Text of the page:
Under the same principle, the Saudi or Egyptian government can issue a judicial order to arrest any political commentator or director of a satellite channel who screens a tape by Al-Qa'idah organization leader Shaykh Usamah Bin-Ladin or his deputy Dr Ayman al-Zawahiri on the charge of propagating terrorism and publishing or broadcasting banned terrorist materials which threaten the state's security.

The reason for this onslaught is the limited reawakening in some Arab public opinion circles following Israel's immoral blockade of starvation of the Gaza Strip, and the sweeping Arab popular support for the storming of the Egyptian borders [by Gaza's residents] and the destruction of the wall separating the two sides.

What gives this explanation credence is this excessive official Egyptian media campaign we see these days in the newspapers and television channels which are inciting the Egyptian people against their Palestinian brothers in a counterattack that focuses on Egypt's sovereignty and how rich the starving in the Strip are and the lengthy articles about their purchases in a planned attempt to play on the Egyptian citizen's modest financial conditions.

Those writing these articles in the Egyptian newspapers and talking about the breach of their country's sovereignty by Gaza Strip's hungry do not say a single word about the failure of this sovereignty and Cairo's rulers to double the number of Egyptian soldiers, that is to send an extra 750 soldiers to protect the borders from another invasion, because of the Israeli veto.

The Arab governments, and in particular the Saudi and Egyptian ones, want to take Arab public opinion to the previous lifeless era which prevailed before the satellite channels boom and in which the official media played the heroic role, that is, political programmes that had nothing to do with reality and reflected the views of the intelligence services and their rulers [rather than those of the public.]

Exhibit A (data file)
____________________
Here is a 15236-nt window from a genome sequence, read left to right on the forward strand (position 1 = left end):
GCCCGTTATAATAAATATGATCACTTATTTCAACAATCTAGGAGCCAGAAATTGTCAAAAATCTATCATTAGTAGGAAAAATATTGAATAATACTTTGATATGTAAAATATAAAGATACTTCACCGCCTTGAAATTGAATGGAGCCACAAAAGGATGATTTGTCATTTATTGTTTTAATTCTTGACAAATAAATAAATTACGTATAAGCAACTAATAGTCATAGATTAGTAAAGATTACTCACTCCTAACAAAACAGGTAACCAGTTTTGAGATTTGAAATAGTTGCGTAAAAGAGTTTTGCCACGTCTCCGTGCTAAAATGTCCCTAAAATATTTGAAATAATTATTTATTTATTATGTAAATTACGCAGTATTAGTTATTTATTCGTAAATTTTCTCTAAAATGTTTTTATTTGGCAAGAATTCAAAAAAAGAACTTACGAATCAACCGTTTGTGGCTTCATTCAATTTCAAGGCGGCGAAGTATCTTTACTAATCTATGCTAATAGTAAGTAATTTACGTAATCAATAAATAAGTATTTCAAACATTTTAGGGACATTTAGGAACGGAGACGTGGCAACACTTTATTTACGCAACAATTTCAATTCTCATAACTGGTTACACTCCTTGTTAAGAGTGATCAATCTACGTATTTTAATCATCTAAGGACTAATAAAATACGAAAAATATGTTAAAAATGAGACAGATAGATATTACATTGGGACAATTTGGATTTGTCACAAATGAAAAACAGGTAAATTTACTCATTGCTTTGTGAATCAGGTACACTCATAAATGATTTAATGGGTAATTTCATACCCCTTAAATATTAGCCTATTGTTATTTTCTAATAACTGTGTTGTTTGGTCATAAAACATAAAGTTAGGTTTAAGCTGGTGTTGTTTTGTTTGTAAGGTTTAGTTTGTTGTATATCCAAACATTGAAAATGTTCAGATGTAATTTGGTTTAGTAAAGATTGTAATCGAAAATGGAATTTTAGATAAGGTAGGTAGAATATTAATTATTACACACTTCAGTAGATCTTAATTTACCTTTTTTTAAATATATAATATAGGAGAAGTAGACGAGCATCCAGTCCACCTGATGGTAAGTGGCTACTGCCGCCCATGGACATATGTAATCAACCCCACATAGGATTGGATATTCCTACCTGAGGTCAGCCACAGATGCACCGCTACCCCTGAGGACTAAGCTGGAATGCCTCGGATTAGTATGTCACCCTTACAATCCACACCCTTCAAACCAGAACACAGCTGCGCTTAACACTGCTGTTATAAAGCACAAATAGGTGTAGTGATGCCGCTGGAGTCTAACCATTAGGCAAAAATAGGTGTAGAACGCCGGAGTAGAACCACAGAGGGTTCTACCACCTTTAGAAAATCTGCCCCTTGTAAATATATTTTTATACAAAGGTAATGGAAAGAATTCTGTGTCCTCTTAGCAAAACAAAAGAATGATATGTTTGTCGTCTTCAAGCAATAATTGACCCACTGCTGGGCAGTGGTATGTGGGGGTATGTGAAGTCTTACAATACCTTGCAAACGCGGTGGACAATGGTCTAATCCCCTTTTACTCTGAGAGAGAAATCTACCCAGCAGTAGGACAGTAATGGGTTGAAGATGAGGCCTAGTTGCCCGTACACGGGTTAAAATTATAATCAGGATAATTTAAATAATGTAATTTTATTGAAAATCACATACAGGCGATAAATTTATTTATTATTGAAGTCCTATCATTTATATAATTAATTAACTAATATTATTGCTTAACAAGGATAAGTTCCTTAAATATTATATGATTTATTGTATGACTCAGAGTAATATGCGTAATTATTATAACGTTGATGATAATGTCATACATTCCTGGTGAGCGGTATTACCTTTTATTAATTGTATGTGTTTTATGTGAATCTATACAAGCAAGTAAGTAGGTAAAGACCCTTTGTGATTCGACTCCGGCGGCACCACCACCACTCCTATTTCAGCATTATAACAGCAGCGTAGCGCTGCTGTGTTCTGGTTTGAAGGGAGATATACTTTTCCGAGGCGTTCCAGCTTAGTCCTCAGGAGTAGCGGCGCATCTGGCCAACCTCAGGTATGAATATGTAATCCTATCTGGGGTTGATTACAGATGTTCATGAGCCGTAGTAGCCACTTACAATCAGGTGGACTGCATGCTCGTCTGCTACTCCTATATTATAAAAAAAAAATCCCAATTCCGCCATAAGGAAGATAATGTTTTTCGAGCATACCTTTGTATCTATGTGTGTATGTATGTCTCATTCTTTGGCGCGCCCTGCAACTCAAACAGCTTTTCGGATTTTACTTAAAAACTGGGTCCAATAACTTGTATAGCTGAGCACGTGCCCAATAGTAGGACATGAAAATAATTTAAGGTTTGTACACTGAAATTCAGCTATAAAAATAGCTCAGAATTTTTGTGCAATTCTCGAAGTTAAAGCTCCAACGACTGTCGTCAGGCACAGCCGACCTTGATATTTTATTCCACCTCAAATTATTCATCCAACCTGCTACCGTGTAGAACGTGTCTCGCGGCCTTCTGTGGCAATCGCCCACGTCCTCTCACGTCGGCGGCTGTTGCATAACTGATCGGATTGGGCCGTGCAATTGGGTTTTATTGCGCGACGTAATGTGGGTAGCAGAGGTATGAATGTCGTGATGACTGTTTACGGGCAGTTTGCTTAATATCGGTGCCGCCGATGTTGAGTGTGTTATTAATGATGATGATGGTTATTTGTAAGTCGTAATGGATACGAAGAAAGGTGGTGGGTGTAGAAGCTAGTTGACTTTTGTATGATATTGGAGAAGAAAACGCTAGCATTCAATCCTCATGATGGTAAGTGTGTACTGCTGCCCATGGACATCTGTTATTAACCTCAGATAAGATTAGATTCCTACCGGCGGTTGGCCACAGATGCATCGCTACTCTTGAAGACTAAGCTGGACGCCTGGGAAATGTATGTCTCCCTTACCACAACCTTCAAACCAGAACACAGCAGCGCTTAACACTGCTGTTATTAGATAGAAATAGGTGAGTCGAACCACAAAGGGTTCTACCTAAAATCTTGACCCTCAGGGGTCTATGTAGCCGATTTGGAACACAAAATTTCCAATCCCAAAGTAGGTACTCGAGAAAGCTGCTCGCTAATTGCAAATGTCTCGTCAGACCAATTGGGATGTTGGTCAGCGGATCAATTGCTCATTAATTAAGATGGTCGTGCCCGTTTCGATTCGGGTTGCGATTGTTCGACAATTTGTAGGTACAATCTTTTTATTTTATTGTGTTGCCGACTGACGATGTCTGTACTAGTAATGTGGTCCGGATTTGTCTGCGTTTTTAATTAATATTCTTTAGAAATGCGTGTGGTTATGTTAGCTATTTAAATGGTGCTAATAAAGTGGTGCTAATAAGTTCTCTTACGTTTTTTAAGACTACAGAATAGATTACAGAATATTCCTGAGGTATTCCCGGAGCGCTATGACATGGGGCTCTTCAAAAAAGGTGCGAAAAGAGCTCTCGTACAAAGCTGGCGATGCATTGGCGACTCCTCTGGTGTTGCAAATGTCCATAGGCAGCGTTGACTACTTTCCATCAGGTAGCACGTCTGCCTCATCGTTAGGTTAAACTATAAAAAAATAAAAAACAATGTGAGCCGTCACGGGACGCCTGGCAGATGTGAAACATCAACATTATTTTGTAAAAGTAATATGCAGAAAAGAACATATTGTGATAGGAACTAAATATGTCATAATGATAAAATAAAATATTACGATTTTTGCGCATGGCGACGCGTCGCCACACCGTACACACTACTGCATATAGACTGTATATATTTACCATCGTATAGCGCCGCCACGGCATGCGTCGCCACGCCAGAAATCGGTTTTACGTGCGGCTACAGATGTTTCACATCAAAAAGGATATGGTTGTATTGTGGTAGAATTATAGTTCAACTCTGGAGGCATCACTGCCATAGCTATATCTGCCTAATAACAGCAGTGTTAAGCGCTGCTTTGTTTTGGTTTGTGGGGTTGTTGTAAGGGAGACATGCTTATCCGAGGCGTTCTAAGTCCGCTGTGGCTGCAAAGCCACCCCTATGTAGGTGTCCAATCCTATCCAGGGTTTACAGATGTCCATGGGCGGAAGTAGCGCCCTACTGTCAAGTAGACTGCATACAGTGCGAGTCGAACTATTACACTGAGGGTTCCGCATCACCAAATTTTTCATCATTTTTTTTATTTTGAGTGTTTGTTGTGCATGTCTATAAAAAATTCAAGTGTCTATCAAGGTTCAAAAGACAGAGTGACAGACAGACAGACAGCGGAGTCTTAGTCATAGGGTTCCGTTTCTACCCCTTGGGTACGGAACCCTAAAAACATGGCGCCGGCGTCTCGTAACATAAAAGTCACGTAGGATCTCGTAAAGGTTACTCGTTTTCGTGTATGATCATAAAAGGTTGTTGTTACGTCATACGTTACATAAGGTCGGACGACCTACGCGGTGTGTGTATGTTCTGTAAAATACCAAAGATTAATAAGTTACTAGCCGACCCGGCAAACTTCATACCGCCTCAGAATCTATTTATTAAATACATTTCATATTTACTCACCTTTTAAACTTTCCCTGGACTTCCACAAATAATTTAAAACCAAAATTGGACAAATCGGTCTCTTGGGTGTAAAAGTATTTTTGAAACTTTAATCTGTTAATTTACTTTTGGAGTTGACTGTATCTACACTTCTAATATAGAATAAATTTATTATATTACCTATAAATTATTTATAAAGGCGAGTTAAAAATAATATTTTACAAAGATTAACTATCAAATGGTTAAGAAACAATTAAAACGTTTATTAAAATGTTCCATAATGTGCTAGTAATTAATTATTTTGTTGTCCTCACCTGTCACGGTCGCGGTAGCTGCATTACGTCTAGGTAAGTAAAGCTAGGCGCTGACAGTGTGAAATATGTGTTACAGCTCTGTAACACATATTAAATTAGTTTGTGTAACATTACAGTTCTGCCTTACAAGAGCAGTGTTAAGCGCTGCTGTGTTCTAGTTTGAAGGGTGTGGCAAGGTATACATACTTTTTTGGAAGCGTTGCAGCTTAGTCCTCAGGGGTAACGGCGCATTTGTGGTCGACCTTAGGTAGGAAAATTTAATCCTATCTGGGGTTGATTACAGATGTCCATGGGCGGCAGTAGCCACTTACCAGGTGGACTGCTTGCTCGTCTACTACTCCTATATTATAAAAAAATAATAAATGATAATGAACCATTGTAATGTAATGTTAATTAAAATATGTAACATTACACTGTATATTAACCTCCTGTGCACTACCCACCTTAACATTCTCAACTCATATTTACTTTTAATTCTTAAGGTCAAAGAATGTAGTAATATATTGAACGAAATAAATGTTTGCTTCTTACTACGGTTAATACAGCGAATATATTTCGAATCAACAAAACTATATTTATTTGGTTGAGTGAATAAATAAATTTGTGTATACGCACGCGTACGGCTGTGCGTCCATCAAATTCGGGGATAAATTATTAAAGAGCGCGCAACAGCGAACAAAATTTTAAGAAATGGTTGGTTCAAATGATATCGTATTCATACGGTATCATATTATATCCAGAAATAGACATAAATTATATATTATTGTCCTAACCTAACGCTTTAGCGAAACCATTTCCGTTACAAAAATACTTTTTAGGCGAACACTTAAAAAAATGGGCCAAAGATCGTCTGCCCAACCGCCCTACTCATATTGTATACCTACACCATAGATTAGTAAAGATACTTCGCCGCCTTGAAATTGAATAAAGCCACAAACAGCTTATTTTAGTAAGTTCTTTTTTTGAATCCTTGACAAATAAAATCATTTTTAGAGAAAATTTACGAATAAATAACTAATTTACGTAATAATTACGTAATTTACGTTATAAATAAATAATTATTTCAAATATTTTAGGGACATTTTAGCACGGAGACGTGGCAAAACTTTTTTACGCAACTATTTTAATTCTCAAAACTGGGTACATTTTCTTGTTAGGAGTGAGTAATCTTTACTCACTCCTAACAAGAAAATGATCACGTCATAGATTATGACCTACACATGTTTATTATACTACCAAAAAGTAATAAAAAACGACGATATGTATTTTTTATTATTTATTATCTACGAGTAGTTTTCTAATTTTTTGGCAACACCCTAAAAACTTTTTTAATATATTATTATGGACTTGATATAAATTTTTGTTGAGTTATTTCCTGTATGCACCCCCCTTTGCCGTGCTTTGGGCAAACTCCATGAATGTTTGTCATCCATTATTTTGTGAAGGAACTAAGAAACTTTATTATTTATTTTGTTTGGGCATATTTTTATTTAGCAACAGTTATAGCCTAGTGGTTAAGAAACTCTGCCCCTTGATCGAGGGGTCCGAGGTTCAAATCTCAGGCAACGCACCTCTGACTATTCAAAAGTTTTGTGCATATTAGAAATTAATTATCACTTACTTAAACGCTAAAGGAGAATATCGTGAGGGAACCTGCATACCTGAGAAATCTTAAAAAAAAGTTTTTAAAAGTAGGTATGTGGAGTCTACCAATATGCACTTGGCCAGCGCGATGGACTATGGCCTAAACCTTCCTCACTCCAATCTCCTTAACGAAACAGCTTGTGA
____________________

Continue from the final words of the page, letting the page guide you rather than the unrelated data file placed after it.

More seriously, these two countries are also the ones who are investing the most, through some of their followers, in the entertainment and amusement channels which are multiplying at a frightening rate. Many believe that they aim to corrupt the young generations and steer them away from the fundamental and essential issues which affect their future, such as unemployment, corruption, human rights violations, and all kinds of freedoms.

It is an intimidation to which the Arab media is being subjected these days and it is threatening to prevent our Arab societies developing and catching up with the civilized nations. It sanctions the capitulation to the current American hegemony and subservience plans and probably the Israeli ones in future. It is an intimidation that will impede democratic freedoms from reaching the only region in the world they have not reached and which is still being governed by totalitarian dictatorships.

We understand very well that we are targeted, the few like us who preferred to sing outside the chorus and sided with the citizen and his interests. But we also understand that it is the duty of all the honest media people who care about their profession and the progress of their societies and nations to raise their voice against this creeping intimidation which is as dangerous as armed terrorism, if not more dangerous, because the time when the Arab citizen tunes in to the BBC to learn about his country's news is supposed to have gone forever.



This article was republished with permission from al-Quds al-Arabi.